Life is too short to be too serious.
Sometimes you gotta let your hair down and dance.
I lived so much of my life focused on the future. Everything for the eternal reward, the appearance of evil, the belief of everlasting. And I missed so much Joy in the process of serious living. Last night we walked downtown after having a few drinks at dinner with family. It was loud and bright and busy and fun. We experimented with flavors and types of beers (they had local brews and such). But we needed to walk before heading home so we enjoyed festive lights, cold breezes, pavement and old store fronts instead of our usual scenic nature walk. We joked and laughed and acted silly and danced.
It was fun.
Of all weakness, seriousness is mine. I tend to over-think, over-do, over-achieve. I like deep conversations, intellect, and meaning. But sometimes there is no meaning, no point to make, and honestly every achievement in my life has been a double-edged sword. We tend to sacrifice so much in the present for the hope of future reward. And that actually turns out to be pretty counterproductive in most instances.
In my first marriage, I feel this was my greatest downfall. I focused so much on the future and setting us up for success — 10, 20, 50 years down the road. But I mostly forgot to love that day with him. My focus was ministry, career, school, and even marriage but I was so worried about doing everything “right” that I forgot to enjoy the doing at all. And I learned that lesson when my marriage crumbled and the smoke and mirrors of my identity were torn away.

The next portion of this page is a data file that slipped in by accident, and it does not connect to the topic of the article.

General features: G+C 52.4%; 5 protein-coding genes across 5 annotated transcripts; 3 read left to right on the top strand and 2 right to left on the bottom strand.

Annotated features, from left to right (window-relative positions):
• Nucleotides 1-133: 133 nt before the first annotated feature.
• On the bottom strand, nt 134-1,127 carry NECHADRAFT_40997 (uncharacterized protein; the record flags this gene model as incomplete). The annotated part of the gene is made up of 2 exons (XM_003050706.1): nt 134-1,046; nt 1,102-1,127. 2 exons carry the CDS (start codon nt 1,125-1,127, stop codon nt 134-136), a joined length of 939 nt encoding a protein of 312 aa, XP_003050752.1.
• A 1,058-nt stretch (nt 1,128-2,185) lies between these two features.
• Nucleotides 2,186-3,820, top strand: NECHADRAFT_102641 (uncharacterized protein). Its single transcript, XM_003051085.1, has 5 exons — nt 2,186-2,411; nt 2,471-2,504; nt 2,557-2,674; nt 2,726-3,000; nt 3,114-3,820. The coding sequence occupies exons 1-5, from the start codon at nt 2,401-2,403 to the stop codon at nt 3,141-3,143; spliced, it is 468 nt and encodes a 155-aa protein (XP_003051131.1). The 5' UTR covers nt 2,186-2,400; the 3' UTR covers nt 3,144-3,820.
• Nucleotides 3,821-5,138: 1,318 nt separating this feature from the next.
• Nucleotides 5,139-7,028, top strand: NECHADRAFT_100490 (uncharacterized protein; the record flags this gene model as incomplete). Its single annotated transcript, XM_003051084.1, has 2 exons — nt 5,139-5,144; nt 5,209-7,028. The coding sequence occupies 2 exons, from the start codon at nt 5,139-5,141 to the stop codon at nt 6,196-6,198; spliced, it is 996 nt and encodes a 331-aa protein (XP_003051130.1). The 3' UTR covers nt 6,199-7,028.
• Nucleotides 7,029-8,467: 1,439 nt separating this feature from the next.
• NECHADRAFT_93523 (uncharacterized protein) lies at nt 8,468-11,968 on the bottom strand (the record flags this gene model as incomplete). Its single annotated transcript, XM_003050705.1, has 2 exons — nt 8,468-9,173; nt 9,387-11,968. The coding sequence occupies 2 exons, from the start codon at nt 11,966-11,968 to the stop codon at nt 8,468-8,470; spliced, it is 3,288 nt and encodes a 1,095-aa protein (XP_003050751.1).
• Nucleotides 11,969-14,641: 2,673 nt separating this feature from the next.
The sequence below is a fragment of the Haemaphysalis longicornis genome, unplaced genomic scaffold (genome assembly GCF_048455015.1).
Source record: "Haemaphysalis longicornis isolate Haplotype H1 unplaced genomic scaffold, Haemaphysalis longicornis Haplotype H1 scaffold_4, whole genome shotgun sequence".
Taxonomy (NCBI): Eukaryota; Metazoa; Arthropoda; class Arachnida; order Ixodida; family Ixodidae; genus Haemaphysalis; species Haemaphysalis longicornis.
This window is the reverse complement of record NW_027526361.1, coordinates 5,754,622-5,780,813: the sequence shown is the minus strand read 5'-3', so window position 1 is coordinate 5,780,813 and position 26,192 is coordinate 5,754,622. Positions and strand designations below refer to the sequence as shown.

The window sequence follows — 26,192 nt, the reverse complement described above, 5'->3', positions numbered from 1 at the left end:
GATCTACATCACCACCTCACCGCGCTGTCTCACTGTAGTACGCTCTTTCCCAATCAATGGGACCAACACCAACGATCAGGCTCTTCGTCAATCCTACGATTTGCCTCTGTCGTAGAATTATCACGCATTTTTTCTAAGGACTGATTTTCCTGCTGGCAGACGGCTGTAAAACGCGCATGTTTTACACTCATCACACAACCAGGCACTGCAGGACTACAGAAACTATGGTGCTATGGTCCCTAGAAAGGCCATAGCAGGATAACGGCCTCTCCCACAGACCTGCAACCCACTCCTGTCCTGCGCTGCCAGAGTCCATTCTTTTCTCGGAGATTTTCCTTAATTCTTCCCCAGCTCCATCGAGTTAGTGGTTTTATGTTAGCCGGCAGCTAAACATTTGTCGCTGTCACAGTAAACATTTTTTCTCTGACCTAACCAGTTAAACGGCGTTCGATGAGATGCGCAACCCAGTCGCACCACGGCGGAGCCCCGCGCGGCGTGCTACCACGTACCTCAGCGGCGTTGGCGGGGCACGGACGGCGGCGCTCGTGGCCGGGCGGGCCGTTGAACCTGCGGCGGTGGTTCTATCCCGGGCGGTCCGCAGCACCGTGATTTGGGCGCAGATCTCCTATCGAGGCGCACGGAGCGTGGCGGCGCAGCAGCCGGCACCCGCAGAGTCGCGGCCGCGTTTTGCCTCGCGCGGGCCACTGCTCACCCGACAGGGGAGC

And when I got the opportunity to be with my Love (now husband), I repeated two mantras to myself:
1. Don’t worry about tomorrow with him; enjoy today and trust the process.
2. Always choose to move toward him… physically, emotionally, etc.
Almost three years in, this has worked so much better… we have goals and hopes and plans but we don’t get hung up on them. And man do we have fun… every single day… and this is the best gift I have ever given myself.
I live one hundred pounds lighter, one thousand times brighter, and with every part of me. I want to never chose not to be all of me again. To only have a fraction of myself thriving was unacceptable.
I promise myself as I walk amongst the Christmas lights: “I will always choose my brightest.”